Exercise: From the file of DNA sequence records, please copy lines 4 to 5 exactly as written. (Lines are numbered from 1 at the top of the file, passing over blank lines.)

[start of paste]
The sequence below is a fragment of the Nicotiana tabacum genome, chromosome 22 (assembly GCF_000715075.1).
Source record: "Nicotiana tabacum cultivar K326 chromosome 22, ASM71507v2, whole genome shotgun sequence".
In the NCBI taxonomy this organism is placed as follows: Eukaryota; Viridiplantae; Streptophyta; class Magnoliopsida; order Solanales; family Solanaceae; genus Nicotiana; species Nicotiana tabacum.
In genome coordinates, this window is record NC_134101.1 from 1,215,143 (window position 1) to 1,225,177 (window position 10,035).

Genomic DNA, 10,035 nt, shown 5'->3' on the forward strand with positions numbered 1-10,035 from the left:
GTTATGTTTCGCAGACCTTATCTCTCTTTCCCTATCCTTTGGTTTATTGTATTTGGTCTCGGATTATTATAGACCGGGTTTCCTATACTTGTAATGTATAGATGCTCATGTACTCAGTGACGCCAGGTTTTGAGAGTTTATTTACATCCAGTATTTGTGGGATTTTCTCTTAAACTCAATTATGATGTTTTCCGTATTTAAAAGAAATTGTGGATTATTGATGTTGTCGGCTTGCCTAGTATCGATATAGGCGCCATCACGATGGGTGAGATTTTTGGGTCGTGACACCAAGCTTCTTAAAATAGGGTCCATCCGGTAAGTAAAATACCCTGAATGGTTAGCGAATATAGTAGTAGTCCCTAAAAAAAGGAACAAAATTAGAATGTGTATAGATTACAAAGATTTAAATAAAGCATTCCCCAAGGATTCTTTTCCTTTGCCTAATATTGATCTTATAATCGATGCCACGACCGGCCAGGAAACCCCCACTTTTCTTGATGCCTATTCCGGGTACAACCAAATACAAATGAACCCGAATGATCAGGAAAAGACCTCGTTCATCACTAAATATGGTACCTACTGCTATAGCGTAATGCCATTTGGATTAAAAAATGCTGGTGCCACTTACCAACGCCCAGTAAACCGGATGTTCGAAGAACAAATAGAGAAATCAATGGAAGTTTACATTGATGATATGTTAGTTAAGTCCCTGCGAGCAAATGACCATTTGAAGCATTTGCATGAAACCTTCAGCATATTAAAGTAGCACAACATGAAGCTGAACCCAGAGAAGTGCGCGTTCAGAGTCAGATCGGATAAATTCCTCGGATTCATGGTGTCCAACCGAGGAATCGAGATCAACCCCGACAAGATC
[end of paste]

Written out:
In genome coordinates, this window is record NC_134101.1 from 1,215,143 (window position 1) to 1,225,177 (window position 10,035).

Genomic DNA, 10,035 nt, shown 5'->3' on the forward strand with positions numbered 1-10,035 from the left: